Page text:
Posted, Tuesday, June 24, 2014 --- 5:22 p.m.
A lawsuit was filed yesterday with the US District Court of Eastern Wisconsin against the state's Government Accountability Board, filed by a Political Action Committee saying it's a violation of the first amendment that they can't donate.
$7,700--the magic number under Wisconsin State Law. Candidates for the state assembly can raise money from Political Action Committees but that's the cap.
"The intention was to minimize the influence of special interest groups or interest groups generally," says political expert, Ken Mayer.
But now CRG Network says it's not fair. The conservative organization sent out $250 checks to 4 candidates---all but a portion of 1 were returned---the reasoning? Those candidates had reached their PAC cap.
"I think they have a relatively good shot to succeed," says Mayer.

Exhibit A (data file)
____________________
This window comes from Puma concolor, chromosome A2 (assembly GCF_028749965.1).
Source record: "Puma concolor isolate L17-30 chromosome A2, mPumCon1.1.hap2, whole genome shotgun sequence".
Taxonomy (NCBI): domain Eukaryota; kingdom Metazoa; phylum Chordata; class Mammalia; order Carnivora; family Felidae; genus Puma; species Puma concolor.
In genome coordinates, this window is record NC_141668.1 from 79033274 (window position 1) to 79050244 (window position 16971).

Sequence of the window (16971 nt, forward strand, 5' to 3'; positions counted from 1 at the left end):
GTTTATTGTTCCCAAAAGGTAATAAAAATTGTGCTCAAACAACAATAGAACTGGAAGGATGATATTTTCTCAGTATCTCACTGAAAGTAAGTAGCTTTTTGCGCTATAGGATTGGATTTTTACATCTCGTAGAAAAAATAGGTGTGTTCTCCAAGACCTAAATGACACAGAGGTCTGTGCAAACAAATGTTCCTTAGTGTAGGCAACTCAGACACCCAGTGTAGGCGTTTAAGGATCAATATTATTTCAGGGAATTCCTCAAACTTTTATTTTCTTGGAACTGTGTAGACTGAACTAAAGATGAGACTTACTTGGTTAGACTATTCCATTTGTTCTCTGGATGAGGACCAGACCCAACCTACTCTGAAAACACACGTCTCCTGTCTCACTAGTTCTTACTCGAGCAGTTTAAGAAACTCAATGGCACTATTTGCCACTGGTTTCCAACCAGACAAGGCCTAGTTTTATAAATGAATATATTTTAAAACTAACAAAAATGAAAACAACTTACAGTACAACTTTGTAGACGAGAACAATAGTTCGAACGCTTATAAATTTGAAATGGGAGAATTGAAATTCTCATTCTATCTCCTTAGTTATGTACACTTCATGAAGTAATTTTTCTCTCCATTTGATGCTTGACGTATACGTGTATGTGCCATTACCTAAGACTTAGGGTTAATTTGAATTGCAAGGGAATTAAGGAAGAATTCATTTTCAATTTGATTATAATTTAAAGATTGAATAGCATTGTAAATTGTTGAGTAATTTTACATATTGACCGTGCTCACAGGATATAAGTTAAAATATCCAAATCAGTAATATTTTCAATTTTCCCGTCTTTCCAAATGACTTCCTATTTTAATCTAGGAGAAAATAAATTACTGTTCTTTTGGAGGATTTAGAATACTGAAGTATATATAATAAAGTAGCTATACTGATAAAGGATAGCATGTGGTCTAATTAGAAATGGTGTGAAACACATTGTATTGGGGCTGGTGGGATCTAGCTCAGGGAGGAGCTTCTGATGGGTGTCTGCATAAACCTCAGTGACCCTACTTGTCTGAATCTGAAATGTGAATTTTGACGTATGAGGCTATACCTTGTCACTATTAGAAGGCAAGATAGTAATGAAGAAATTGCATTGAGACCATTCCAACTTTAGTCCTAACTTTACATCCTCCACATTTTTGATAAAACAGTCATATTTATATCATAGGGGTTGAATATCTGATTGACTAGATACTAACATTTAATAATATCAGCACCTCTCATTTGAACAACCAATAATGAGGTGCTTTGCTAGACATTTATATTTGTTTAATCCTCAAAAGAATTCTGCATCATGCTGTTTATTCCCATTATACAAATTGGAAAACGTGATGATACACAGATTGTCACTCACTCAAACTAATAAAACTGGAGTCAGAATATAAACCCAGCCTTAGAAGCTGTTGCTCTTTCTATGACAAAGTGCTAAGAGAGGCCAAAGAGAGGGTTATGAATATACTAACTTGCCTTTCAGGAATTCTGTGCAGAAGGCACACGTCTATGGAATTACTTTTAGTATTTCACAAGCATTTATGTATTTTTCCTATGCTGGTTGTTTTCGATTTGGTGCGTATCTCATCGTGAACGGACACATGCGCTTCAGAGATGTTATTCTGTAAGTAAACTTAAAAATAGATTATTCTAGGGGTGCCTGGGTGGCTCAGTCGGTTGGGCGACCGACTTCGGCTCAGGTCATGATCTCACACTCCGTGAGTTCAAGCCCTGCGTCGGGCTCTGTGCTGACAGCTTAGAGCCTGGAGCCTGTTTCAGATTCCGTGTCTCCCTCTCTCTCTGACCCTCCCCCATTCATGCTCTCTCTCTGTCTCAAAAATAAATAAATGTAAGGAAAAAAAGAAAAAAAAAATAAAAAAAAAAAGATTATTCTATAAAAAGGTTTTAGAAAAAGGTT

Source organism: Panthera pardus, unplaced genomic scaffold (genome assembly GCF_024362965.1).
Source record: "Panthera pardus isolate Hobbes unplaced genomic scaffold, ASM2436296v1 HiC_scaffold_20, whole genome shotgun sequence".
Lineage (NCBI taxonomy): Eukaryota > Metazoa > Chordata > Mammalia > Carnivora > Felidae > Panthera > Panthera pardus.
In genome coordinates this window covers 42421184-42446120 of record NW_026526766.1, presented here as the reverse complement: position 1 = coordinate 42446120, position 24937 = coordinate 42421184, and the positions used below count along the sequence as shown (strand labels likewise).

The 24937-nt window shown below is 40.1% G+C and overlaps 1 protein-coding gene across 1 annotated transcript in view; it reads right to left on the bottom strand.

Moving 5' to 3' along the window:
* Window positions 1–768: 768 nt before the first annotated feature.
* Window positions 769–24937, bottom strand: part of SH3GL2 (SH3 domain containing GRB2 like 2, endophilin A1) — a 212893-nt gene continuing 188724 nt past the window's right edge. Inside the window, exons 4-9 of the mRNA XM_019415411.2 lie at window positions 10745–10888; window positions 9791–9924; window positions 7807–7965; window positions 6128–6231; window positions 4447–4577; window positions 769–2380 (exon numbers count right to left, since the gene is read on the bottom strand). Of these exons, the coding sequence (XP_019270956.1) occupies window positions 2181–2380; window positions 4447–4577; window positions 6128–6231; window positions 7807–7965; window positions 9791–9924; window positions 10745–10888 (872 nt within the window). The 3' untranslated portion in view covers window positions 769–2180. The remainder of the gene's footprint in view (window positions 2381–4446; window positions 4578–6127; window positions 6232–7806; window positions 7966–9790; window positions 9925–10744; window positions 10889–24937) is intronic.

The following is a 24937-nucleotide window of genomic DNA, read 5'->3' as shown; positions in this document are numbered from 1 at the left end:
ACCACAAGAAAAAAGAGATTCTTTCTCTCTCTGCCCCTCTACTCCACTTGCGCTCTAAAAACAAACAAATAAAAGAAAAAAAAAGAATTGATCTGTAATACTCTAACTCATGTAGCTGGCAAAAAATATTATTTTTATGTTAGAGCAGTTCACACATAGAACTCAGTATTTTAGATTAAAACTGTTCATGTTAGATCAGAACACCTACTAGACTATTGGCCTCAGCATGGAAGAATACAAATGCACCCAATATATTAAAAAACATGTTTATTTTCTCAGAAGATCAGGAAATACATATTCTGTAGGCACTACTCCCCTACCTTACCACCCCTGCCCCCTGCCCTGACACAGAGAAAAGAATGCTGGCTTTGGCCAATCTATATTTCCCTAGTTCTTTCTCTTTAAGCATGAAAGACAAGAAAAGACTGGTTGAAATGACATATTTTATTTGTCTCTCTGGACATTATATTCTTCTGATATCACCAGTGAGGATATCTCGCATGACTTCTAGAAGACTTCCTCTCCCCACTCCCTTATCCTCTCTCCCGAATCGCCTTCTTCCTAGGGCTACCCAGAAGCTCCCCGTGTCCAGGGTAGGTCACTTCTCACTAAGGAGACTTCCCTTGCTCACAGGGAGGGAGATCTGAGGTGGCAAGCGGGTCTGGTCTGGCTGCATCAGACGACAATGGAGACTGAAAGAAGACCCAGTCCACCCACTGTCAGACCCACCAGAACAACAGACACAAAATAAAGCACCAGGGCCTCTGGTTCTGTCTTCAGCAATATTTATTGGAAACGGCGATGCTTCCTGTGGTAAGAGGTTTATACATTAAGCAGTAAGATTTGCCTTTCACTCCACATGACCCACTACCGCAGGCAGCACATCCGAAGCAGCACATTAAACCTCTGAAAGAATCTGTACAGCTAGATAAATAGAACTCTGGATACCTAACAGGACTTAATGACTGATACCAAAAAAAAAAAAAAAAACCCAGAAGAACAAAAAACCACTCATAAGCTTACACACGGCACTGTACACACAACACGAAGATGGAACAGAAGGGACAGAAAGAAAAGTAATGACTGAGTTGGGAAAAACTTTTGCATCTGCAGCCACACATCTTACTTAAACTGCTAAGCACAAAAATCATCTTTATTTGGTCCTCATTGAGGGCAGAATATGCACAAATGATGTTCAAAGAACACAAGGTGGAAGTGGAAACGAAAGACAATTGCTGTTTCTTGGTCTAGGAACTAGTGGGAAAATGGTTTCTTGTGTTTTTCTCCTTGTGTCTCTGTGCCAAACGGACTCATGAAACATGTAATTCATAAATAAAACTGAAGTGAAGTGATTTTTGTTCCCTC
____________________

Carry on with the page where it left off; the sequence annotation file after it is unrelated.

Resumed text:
The law was challenged and upheld in 1990, but according to Mayer, a lot of things have changed since then. Especially regarding aggregate, or total, campaign limits.
"The Supreme Court ruled that aggregate contribution limits are unconstitutional- what's different is in McCutcheon, it was individual contribution limits."
Mayer says if the conservative group wins, candidates could raise unlimited amounts of money from PAC's.
"The fear is, from campaign reform groups, the concern is that you could see a single interest or a set of people setting up multiple Political Action Committees to get around the $500 limit."
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